As previously mentioned this type of onion is commonly used in many cuisines and it gives a good taste to food. If you are out of spring onions and there is none left in the grocery store, don’t worry I have the perfect alternatives that can help you save your dish. Read through to find out:

1. Shallots


A good substitute for spring onions is shallots. This type of onion also comes from the same species- Allium. They have more mellow onion flavor and they actually grow in clusters like garlic bulbs.

Their taste is somewhat between garlic and onion, actually milder and sweeter. Its structure contains 75 calories, 2.5g protein, 0g fat, 3g fiber, also 5% Daily Value(DV) of magnesium and 7%DV iron, 3% DV calcium. This means that it can easily fit in your recipe.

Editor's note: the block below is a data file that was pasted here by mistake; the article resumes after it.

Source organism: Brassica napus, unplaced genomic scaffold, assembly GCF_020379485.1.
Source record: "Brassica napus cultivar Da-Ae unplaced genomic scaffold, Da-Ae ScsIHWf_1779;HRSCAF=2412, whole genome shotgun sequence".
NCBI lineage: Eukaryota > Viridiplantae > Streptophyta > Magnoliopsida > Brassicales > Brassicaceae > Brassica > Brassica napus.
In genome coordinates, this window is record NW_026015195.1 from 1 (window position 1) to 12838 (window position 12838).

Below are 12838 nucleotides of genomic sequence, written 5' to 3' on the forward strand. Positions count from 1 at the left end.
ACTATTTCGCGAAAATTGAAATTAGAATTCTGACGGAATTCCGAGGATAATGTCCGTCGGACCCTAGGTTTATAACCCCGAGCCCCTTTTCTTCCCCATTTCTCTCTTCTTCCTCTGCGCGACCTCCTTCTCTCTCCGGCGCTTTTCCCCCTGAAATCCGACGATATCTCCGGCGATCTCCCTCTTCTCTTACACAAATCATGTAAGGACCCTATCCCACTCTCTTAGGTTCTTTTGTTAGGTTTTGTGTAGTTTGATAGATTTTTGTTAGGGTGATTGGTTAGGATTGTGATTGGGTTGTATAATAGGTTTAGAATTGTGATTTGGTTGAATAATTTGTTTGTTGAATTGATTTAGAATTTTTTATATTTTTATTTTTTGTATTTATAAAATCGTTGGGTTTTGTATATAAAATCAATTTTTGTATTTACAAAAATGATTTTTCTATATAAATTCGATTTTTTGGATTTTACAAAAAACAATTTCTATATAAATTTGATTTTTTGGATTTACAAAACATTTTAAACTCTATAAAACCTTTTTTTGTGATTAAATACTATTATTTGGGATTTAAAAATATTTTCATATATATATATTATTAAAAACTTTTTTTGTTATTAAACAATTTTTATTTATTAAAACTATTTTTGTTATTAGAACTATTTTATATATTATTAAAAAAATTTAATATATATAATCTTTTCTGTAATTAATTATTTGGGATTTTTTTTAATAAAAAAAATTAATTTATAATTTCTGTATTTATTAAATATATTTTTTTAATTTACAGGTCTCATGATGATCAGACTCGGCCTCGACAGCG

2. Red spring onions

Red spring onions

These onions are the same as the green ones but they have a distinctive red color. You can find them in the grocery stores around February and they last up till June. These are excellent for salads, pasta, meat, and any other meal.

Just wash it off, trim the root end and you are good to go. This red spring onion has basically the same nutrition as the green one, so it means that you can easily replace it without any hesitation.

3. Red onions

Red onions